Yos: Myth buster #1 – lower workload and more predictable hours. It is true that lawyers in practice are often bogged down by relentless billable targets and unrelenting business development expectations. But, in-house lawyers have their fair share of hard work – and work as hard as they did in private practice. Hours are dependent on the company’s size, culture and industry. A smaller fast-paced start-up has lesser resources with a smaller legal team and requires significant dedication and personal sacrifice. In a larger multi-corporation, you will be at the mercy of work calls at unfriendly Pacific timing to sync with the global team. You are also expected to travel frequently for work to gain visibility and exposure with teams in other offices. Myth buster #2 – no more client development or networking (this is my favourite part!) In reality, successful in house lawyers focus extensively on building strong personal relationships with internal stakeholders, xFN teammates and wider legal colleagues. At the same time, in-house lawyers must develop good working relationships with outside lawyers and other in-house lawyers to stay updated on legal developments.
What legal issue do you think will become more significant in the future from your perspective?
Gladys: I think there are three key areas, first is privacy. I think we all have heard a lot of stories regarding privacy. This is increasingly going to be a critical issue for all of us, especially when SEA countries are catching up in terms of laws and regulations. The second area would be cyber security. It is not a question of if we will get attacked but when we will get attacked. It is a top priority because we operate in a digital world. The third area is ethics – because we are deploying a lot more artificial intelligence and autonomous decision making tools – liability becomes an important element, how do you attribute liability to a machine.
Yos: The legal technology movement has been hitting its stride in the past few years and law firms, even in-house teams are driven to innovate with scale. There will be a need to get more tools and apps that work in the tech legal sector to increase automation. The other broader issue is the struggle for the law to keep up with innovation and align with the evolving expectations from consumers and regulators.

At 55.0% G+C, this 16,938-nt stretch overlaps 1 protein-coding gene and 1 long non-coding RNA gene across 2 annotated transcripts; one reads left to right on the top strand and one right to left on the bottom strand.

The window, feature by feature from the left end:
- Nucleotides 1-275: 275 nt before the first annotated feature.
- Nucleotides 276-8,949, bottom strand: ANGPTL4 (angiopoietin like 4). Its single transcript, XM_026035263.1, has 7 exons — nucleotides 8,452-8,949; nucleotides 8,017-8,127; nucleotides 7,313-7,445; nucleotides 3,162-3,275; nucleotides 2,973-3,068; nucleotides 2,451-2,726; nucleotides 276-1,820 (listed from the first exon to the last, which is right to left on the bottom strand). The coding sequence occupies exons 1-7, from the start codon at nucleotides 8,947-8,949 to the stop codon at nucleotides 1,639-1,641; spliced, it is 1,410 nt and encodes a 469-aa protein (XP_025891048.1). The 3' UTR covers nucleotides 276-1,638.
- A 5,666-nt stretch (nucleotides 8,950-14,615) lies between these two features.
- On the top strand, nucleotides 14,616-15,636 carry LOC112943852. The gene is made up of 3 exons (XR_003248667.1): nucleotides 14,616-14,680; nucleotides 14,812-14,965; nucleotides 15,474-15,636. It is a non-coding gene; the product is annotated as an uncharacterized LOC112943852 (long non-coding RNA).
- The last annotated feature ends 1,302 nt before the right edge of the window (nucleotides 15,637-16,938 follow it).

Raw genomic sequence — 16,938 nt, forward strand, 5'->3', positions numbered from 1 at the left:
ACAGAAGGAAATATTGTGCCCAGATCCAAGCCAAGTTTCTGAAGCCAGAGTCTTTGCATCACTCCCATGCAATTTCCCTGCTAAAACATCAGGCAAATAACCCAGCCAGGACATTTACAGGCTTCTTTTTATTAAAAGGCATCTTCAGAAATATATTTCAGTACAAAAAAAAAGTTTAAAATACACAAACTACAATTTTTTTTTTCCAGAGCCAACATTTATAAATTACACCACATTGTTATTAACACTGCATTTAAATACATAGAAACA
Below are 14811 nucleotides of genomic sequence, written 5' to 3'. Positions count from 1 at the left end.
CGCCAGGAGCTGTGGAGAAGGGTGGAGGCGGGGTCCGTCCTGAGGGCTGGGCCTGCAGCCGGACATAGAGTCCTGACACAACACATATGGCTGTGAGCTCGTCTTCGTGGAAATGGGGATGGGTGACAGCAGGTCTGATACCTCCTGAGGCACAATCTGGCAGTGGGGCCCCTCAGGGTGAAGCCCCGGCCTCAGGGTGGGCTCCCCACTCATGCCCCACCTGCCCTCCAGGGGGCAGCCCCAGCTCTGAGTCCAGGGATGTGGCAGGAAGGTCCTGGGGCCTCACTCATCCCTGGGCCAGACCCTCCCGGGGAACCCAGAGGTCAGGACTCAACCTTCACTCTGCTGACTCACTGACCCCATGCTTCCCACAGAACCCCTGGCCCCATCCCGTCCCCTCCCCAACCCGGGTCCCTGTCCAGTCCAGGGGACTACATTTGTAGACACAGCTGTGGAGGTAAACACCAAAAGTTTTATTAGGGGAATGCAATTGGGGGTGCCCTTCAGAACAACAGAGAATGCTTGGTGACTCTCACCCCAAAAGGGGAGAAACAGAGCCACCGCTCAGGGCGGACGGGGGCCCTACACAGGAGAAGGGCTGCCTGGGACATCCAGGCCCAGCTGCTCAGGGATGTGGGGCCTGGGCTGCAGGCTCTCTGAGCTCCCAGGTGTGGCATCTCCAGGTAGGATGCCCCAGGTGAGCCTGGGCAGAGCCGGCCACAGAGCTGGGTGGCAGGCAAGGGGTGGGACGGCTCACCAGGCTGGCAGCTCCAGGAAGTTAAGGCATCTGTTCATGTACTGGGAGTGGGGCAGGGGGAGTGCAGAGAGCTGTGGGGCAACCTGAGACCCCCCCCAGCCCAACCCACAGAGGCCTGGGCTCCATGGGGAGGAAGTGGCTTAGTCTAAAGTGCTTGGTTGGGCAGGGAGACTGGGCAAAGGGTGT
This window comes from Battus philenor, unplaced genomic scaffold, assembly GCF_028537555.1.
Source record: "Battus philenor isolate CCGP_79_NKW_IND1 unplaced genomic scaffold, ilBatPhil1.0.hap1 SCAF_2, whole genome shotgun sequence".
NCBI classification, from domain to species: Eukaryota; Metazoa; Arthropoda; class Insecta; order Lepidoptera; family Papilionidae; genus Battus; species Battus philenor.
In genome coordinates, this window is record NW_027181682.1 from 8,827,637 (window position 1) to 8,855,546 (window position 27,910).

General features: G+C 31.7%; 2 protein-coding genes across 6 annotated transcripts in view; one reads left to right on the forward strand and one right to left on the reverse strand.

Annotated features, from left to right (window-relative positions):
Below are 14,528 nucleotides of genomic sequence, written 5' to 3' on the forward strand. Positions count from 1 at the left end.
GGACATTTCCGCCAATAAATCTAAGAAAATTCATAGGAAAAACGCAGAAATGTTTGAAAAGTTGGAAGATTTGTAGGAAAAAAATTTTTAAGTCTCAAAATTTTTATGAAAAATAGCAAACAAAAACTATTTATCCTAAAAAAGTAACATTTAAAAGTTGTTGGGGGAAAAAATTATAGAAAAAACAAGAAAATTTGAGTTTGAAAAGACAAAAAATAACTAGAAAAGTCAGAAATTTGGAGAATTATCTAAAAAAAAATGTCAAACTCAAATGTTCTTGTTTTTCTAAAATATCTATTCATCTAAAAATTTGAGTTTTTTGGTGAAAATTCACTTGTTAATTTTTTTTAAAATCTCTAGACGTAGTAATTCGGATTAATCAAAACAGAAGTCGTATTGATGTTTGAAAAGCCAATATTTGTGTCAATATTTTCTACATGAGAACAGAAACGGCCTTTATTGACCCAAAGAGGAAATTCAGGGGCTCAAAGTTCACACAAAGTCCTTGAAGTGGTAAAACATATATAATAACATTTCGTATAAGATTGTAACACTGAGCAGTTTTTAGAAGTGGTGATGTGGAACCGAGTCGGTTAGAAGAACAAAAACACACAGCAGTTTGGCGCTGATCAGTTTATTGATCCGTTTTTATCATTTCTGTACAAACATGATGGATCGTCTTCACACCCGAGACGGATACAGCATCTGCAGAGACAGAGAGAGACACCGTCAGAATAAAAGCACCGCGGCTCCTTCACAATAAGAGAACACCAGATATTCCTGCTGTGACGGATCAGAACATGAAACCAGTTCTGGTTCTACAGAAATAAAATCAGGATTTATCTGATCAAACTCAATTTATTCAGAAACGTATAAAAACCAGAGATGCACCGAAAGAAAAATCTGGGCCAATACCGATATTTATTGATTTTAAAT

If you were to compare the legal landscape past versus present, what do you think has changed the most?
Gladys: I think what has changed the most is the speed of technology deployment and also the legal environment. In terms of the speed of technology deployment I think everyone is facing it. Technology is moving at a pace that is much faster than what humans can comprehend. When it comes to changes in the legal ecosystem, I do see that there are many ways companies are consuming legal services. You have alternative legal service providers as well as legal tech companies who are designing customised solutions. So all these, in my view, completely disrupt the old school industry– which is overdue for disruption. I think what has changed significantly over the last five years is that we are seeing more hybrids in the tech world, where you have a combination of LPOs, new law and new models relying on technology to optimise efficiency and drive productivity.
Yos: The traditionally cautious legal sector was a relatively late adopter of technology, but this is changing. There are several professional services firms that already use natural language processing and AI tools for document discovery. The use cases range from the ability to shift through case files, legal briefs and more, at way faster speeds than humans can. In 2017, investment banking firm JPMorgan announced that it is using a program called COIN for contract intelligence to interpret commercial-loan agreements – a task that consumed up to 36,000 hours of lawyer’s time per year.
What are your thoughts on legal technology and how it will change the way the law is served?
Gladys: For me the optimal disruption in the legal space, is achieved when technology is fully integrated and deeply connected with every aspect of the business and it is easy to use for every employee with varying educational level and knowledge. I think the Law is still trying to keep up with the pace of changing technology. But what I have seen the key trends in legal tech is that technology will still be the key driver and enabler in the near future. I can foresee that we will continue to expand existing technology both mobile and web based creating flexible solutions that offer multiple integrated functions with convenient and secure access. There will also be more deployment of sophisticated tools such as digital legal apps which semi automates rule based decision making process. There is therefore a need for regulators and regulation to keep up.